Right now, fans of the Dallas Cowboys are riding a wave of optimism after getting the first reviews on the new rookies and some excited discussion of what is happening with the team. But May 10th marks a day when the team takes on Roger Goodell and John Mara again. The first hearing is set that day for the arbitration of the grievance that the Cowboys and the Washington Redskins filed over the salary cap penalties levied against them over the uncapped 2010 season.
Dallas and Washington have, to a large degree, made a successful adjustment to what is widely perceived to be an unjust and illogical punishment for contracts they negotiated with players that adhered to all the legal rules and were approved by the league. The Redskins mortgaged their future to sign Robert Griffin III, their quarterback of the future, and the Cowboys had the most active free agency signing period in their history, followed by a blockbuster draft day trade to acquire Morris Claiborne, the best defensive player in the 2012 class. Dallas followed that move with some very interesting and encouraging draft selections plus UDFA acquisitions that brought in some talent and some players that were coveted by other teams.
But $5 million is $5 million, and the team would like to use that money this year, or at least get it back for the future. The fact that John Mara, owner of the New York Giants, was the apparent prime mover behind a punishment that was only levied against two of his division rivals is in itself enough to raise some questions about the real objective here. So Cowboys owner Jerry Jones is girding his loins to take on the NFL over the issue.
Some of what JJ and the media have to say after the jump.
The first thing to be decided is whether the grievance filed by Dallas and Washington will be heard or not under the provisions of the CBA. The NFL has filed a motion that there are no grounds for the grievance because the NFLPA
weasled signed off on the penalties. Of course, this happened after the league informed the NFLPA that the salary cap was likely to be reduced under the new CBA, but that they might find a way around that little problem if NFLPA Executive Director DeMaurice Smith, who just happened to be facing re-election, went along with the penalties. But that is a subject for the arbitration, if it does proceed.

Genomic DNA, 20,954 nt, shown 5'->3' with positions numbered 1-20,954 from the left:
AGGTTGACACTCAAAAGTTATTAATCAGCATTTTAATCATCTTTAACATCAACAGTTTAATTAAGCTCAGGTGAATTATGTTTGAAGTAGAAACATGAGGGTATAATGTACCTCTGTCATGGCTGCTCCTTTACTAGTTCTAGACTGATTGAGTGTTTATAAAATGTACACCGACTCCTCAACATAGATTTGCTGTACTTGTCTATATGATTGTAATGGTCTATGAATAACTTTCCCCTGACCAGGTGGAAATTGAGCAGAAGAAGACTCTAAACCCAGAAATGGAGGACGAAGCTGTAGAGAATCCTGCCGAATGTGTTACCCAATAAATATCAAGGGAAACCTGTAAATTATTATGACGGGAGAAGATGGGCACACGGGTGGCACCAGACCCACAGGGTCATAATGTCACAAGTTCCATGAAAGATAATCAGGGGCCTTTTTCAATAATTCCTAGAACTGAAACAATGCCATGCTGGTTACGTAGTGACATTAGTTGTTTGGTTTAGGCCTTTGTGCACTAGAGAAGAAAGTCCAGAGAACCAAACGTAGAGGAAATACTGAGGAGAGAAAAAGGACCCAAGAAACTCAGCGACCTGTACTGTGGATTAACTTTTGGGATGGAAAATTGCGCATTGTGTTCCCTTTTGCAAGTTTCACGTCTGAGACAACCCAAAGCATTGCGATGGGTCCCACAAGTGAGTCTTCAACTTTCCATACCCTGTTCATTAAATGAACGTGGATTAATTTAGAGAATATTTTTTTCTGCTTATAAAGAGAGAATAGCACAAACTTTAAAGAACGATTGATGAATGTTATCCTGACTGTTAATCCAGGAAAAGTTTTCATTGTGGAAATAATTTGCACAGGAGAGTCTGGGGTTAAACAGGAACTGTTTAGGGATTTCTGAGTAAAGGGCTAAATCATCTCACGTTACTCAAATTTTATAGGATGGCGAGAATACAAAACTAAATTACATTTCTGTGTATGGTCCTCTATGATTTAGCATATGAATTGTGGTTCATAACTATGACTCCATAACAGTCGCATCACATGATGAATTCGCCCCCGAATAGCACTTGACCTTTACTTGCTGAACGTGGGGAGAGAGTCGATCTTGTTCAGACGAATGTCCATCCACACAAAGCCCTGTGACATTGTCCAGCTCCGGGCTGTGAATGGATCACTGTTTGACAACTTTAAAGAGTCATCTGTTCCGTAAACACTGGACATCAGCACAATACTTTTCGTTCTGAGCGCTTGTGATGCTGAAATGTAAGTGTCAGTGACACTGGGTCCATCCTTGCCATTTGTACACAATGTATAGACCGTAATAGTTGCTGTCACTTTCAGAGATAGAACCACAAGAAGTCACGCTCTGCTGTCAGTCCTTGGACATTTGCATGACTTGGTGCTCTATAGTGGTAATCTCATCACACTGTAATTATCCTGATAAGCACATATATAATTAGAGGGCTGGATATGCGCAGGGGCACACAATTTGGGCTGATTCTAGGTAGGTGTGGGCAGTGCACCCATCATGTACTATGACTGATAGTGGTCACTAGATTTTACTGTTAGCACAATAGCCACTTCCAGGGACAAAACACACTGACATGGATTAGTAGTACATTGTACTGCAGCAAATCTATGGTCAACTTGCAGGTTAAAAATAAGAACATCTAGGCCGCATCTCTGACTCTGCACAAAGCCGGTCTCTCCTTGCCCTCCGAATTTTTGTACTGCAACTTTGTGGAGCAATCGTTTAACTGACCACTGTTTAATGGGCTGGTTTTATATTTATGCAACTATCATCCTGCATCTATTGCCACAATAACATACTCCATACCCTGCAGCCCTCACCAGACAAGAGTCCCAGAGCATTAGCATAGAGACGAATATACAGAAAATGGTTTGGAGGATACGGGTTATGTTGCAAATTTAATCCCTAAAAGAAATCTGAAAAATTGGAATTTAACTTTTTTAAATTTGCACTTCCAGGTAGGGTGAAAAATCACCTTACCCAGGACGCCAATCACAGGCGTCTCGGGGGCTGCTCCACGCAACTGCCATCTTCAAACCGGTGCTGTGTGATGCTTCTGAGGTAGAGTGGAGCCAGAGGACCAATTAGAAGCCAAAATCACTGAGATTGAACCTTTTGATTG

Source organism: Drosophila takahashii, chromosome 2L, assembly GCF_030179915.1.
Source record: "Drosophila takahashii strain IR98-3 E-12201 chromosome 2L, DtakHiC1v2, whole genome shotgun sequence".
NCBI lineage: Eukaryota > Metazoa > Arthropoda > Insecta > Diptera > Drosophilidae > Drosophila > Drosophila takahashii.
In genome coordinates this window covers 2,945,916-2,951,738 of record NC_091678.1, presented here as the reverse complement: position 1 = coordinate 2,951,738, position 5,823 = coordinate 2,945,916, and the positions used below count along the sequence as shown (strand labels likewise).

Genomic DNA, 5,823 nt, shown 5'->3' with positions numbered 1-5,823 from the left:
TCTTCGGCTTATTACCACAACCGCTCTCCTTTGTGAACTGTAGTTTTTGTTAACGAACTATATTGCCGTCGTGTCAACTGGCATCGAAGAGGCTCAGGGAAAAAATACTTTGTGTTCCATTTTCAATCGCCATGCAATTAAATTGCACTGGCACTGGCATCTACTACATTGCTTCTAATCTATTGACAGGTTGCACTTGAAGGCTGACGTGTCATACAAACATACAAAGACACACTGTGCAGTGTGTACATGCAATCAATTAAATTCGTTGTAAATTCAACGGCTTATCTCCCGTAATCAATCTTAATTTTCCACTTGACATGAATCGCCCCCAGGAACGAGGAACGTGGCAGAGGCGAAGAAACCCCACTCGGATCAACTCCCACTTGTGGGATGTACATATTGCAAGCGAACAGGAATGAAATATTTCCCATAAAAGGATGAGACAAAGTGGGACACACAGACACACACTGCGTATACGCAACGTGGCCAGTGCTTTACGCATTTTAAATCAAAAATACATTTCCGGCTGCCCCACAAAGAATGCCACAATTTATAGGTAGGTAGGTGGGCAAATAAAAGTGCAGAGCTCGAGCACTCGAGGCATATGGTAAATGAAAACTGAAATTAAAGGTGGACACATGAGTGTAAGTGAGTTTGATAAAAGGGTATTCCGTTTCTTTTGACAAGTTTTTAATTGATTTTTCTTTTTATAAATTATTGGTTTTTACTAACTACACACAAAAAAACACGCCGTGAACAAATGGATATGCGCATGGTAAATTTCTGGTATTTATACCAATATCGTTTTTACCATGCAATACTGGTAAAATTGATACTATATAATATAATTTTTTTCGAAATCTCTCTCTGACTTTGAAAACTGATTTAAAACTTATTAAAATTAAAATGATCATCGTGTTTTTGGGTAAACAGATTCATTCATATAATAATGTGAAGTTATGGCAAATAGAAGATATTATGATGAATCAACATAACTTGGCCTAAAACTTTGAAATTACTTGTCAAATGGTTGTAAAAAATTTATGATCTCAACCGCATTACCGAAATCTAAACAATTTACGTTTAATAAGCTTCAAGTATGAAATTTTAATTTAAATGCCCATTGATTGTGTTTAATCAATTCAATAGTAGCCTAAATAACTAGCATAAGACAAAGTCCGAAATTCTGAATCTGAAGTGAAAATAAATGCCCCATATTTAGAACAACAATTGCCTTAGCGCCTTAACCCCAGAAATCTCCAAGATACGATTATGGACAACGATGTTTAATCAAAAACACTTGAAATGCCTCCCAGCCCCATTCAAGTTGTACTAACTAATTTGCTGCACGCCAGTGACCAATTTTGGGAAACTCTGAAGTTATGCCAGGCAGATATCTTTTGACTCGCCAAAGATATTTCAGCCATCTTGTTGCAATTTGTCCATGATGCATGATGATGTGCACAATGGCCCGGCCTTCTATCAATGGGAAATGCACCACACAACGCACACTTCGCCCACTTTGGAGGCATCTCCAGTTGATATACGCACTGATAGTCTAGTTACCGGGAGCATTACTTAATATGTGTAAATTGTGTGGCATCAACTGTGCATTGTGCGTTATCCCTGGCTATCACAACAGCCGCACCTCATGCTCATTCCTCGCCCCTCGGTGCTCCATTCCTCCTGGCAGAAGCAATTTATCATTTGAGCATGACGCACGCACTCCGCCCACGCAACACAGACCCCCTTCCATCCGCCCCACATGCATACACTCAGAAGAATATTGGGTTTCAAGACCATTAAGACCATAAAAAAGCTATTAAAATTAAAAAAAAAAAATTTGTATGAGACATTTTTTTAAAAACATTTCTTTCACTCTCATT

Jerry Jones is ready for the fight.
Jones feels the Cowboys did nothing wrong and will continue the fight to get some salary cap space for this future since this year is essentially lost.
The next phase of the appeal by the Cowboys and Redskins, who were stripped of $36 million for same violation, occurs Thursday when they face off before a special arbitrator to determine if the grievance should proceed.
If the arbitrator, Stephen Burbank of the University of Pennsylvania, finds that the teams cannot file a grievance, then things will be over in this venue, and the teams would have to decide whether to file suit in court. This would open up the question of whether the league was trying to participate in collusion, which would be in violation of federal labor law, and does run the risk of spiraling out of control for the NFL. However, Jerry indicates that he would expect the arbitration to continue.
"I can't and won't address the specifics and certainly wouldn't dare try to predict what the resolution will be," Jones said Wednesday at the Cowboys' annual team golf outing. "I'm glad we've got an opportunity to present it under the labor agreement to a mediator, and that's what tomorrow is all about. ... It won't resolve the issue, but it will help decide whether or not we can go before a mediator."
The league leveled the sanctions after it ruled that the Cowboys and Redskins violated the spirit of the uncapped 2010 season with front-loaded contracts for Dallas receiver Miles Austin and ex-Washington defensive tackle Albert Haynesworth. Jones said the Cowboys' legal team has filed a "very good brief" and pointed out once again that the contracts were approved by the league office.
"I know we followed the rules," Jones said. "The league has not said that we did not follow the rules. Those were approved contracts, but this is a complicated issue. Again, that's about all I need to be saying about it and want to say about it."
If Burbank does rule that the teams can file for the arbitration, the actual hearing on whether the penalties were justified will come later, so this is really just the beginning. That is one reason why the focus is on getting some redress for this in the future. Even if things go in favor of the Cowboys and Redskins, it may happen too late to really affect the 2012 season.
Fortunately for Dallas fans, the team has done what seems to be an excellent job of handling the penalty.
Even if the teams get back the cap money, it may be too late to help in 2012, as the top free agents are already off the market. Still, the Cowboys signed more veterans in 2012 than in the history of the current free agency system.
"Certainly we've been able to adjust," Jones said. "It was a big surprise to us to have that downward adjustment in our cap. It's very meaningful to us because we usually always are looking for room under the cap . . . but, I can tell you that as we stand here right now, we didn't not to anything that we wanted to do.
"What we've had to do, though, because they've reduced the amount of dollars we had this year, we had to go into the future and get some of those dollars that we wouldn't have had to do if we wouldn't have had that adjustment. That'll just create a challenge for us in the future."
However the first hearing turns out, there will be more to this story. And personally, I think winning this season would be the best revenge.